• Jackson had problems with center John Sullivan. Two snaps from the shotgun sailed past Jackson. Considering he hadn't had that kind of problem with Favre, one has to wonder if Jackson was out of position to take the snaps.

  • Lorenzo Booker made his Vikings debut and just about provided the spark the Vikings would need if a late-game comeback was going to be possible. After the Giants scored to take a 21-3 lead, Booker took the ensuing kickoff back 96 yards for a touchdown. Yet, the play was called back because of a block-in-the-back penalty on Jasper Brinkley after Booker had sailed past Brinkley and the Giants player he hit from behind.

  • Greg Camarillo had an interesting night in punt returns. He gave the Vikings a big spark in the third quarter while trailing 14-3. After the first New York drive of the second half, Camarillo weaved his way to both sidelines on a 52-yard return that gave the Vikings a first down on the Giants 36-yard line (Jackson threw an interception two plays later). Following that, however, things went downhill. On his next return try, he fielded the ball on the 3-yard line and was brought down on the 10. On his next opportunity, Camarillo benefitted from a new rule this season that allows a returner that has called a fair catch the chance to catch the ball untouched even if he bobbles it. Camarillo did and the Giants ripped the ball away from him, but were called for a penalty for interference with the fair catch.

  • Jared Allen recorded a sack Monday night. It wasn't so much that it was an epic moment, but it was the first sack allowed in six games by the Giants offensive line.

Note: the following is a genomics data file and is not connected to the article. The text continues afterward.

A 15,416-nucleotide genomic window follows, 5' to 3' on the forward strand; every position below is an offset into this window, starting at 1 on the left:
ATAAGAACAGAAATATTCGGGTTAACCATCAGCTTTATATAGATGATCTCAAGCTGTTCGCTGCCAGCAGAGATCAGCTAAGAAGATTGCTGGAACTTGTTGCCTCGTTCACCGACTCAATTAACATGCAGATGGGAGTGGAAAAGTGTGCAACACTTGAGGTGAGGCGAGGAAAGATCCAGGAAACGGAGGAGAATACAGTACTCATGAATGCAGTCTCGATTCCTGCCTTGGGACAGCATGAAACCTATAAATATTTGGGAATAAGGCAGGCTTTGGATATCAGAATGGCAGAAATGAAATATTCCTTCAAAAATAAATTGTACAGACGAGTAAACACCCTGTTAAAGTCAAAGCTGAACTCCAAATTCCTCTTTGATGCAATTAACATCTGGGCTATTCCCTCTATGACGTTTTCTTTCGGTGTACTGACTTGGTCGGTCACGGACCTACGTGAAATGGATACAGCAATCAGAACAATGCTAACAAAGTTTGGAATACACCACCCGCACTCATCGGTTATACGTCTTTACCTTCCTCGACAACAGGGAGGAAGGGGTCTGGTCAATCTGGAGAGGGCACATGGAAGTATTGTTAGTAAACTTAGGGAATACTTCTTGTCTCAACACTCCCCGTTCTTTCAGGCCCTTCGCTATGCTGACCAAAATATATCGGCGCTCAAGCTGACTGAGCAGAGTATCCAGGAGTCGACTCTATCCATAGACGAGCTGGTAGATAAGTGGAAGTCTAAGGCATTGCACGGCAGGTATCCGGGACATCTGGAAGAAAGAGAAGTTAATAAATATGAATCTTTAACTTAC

• At halftime, Jackson had a passer rating of 90.9, having completed 10 of 13 passes for 77 yards. In the second half, he completed 5 of 17 passes for 41 yards and an interception.

  • In the first half of the game, Jacobs ran five times for 83 yards and a touchdown. In the second half, Bradshaw ran six times for 73 yards and a touchdown.

  • In the first half, Peterson rushed 10 times for 16 yards. In the second half, he rushed four times for 10 yards.

  • In the second quarter, the Giants outscored the Vikings 14-0, outgaining the Vikings 152-35 and holding the ball for 11:07 of the quarter.

  • In the first half, Manning threw two interceptions, pushing him past Favre with 19 interceptions – erasing him from the bad-news leaderboard in that category.

  • The Vikings got off to a strong start, leading in both time of possession and on the scoreboard in the first quarter. The Giants would control the rest of the game and score the final 21 points.

  • The Vikings' only scoring drive came on a 10-play, 31-yard drive in the first quarter.

  • While Favre's streak ended in his 20th season, Jackson made his 20th career start Monday.

  • The folks at Ford Field did their part to try to make the Vikings feel at home. The Norseman logo was at the 50-yard line, the Vikings name was in each end zone and, when the Vikings made a big play, the Viking horn sounded. The fans didn't seem as into it as expected.

    John Holler has been writing about the Vikings for more than a decade for Viking Update. Follow Viking Update on Twitter and discuss this story on our subscriber message board.